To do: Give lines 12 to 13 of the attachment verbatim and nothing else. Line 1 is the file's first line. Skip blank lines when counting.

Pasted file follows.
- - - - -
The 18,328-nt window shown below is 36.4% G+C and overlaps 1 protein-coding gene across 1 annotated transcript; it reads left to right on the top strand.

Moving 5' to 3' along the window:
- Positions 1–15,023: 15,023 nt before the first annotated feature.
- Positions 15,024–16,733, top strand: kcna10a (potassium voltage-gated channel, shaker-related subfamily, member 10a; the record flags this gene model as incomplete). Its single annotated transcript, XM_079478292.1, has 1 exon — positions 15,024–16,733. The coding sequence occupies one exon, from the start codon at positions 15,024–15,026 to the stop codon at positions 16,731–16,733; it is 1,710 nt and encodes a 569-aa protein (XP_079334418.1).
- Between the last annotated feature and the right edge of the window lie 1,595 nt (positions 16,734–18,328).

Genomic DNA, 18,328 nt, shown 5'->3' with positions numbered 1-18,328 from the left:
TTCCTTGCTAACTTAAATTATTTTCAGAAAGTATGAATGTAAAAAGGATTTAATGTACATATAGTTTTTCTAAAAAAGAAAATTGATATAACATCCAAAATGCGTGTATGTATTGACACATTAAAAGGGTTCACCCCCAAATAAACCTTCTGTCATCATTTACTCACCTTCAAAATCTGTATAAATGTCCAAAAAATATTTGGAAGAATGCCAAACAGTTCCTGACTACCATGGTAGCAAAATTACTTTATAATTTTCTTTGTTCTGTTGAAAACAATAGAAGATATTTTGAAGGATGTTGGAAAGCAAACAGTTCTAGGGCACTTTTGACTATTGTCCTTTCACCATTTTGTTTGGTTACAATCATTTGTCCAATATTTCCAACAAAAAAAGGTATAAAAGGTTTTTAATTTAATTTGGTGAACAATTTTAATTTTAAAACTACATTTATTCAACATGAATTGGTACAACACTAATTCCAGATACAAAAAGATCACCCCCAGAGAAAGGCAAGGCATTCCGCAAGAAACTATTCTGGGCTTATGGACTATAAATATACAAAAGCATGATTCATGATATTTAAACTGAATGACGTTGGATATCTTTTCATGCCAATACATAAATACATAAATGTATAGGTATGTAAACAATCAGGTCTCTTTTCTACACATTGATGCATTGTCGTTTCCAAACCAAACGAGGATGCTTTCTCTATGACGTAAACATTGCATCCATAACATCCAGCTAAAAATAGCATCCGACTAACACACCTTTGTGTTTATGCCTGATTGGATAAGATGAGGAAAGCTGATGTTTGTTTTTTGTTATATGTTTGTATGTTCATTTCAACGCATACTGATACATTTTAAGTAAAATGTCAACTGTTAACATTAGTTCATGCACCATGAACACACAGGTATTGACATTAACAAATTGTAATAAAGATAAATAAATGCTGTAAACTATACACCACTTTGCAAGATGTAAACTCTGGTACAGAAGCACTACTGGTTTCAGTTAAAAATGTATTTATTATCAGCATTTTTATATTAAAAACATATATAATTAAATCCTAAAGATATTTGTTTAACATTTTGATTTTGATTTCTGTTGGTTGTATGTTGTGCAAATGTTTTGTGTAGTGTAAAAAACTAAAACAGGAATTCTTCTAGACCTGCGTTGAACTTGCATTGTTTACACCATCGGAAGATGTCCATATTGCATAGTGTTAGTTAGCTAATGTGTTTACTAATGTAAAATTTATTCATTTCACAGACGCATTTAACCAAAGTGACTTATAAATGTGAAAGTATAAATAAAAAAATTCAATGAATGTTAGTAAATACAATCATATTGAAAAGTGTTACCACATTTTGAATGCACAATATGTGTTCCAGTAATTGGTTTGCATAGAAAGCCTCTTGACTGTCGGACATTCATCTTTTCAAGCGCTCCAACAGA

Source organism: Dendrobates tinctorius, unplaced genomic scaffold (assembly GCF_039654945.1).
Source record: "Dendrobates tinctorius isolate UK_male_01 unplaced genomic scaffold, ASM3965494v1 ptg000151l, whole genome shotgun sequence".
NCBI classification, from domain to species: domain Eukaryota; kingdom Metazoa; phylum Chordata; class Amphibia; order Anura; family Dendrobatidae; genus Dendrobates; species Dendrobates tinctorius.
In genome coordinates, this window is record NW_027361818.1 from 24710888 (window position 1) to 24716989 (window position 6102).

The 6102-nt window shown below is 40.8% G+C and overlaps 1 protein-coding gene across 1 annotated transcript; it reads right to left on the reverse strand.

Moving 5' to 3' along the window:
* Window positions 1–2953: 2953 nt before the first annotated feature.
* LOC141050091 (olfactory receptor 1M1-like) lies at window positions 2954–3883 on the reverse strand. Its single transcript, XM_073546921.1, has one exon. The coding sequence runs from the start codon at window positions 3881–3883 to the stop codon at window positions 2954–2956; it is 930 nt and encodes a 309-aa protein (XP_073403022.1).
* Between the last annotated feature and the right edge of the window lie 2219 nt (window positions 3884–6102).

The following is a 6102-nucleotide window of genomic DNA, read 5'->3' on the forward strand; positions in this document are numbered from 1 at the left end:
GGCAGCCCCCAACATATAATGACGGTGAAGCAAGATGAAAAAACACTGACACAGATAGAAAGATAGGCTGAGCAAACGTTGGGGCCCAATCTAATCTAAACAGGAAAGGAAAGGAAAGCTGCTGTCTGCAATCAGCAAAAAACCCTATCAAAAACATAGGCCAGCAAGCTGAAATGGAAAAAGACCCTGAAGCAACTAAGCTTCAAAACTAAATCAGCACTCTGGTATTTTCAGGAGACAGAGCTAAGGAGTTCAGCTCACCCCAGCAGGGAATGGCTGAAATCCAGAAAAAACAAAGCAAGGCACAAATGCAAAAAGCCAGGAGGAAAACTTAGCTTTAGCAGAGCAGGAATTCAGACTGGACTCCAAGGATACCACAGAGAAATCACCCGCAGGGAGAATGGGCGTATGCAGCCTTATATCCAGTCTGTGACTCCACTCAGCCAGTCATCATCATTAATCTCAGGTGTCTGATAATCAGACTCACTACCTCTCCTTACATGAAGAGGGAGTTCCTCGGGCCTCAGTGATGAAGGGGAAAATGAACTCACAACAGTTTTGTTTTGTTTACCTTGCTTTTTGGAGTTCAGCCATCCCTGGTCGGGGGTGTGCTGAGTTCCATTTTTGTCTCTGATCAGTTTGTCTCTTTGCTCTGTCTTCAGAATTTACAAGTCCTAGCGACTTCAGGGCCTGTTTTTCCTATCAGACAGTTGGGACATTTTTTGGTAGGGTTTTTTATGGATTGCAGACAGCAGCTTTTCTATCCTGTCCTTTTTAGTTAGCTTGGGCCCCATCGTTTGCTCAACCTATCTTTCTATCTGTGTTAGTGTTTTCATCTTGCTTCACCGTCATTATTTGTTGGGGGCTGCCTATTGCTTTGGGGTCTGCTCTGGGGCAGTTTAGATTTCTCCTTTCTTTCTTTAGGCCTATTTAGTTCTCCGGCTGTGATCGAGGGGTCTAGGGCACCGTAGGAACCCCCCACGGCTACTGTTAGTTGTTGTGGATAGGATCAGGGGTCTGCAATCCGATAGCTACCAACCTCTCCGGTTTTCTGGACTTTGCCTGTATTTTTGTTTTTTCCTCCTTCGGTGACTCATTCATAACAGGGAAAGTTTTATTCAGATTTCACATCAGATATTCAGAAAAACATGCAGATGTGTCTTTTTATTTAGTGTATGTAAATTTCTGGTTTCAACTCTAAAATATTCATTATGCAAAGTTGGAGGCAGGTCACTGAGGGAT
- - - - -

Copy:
The 6102-nt window shown below is 40.8% G+C and overlaps 1 protein-coding gene across 1 annotated transcript; it reads right to left on the reverse strand.

Moving 5' to 3' along the window: